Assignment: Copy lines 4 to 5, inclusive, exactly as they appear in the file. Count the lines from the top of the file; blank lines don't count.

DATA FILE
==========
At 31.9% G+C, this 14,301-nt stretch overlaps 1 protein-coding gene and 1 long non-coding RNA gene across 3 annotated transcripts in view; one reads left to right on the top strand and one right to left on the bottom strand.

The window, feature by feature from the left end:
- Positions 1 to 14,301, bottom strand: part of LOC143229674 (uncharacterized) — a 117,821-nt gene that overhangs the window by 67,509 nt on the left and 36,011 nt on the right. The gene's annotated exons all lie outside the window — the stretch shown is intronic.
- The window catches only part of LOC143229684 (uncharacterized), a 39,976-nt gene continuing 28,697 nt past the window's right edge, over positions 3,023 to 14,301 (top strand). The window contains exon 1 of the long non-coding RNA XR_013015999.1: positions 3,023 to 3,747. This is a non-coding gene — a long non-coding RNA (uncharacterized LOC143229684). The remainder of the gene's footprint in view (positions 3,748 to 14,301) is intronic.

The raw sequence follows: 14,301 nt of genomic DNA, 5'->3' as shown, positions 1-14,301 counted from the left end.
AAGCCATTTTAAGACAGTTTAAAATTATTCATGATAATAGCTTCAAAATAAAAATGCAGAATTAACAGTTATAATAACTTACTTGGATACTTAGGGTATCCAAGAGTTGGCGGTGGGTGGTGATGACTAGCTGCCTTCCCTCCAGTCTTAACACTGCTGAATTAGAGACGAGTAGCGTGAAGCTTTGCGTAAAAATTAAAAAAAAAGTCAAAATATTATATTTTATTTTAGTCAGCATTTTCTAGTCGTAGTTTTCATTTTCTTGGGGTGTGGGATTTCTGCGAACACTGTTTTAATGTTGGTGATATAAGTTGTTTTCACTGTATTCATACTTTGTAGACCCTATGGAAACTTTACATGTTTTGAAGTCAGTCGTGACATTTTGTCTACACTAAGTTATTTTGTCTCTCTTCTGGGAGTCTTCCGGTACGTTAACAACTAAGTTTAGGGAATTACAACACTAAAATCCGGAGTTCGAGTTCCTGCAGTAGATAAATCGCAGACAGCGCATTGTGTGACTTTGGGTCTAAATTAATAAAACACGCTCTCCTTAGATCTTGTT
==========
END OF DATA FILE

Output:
- The window catches only part of LOC143229684 (uncharacterized), a 39,976-nt gene continuing 28,697 nt past the window's right edge, over positions 3,023 to 14,301 (top strand). The window contains exon 1 of the long non-coding RNA XR_013015999.1: positions 3,023 to 3,747. This is a non-coding gene — a long non-coding RNA (uncharacterized LOC143229684). The remainder of the gene's footprint in view (positions 3,748 to 14,301) is intronic.

The raw sequence follows: 14,301 nt of genomic DNA, 5'->3' as shown, positions 1-14,301 counted from the left end.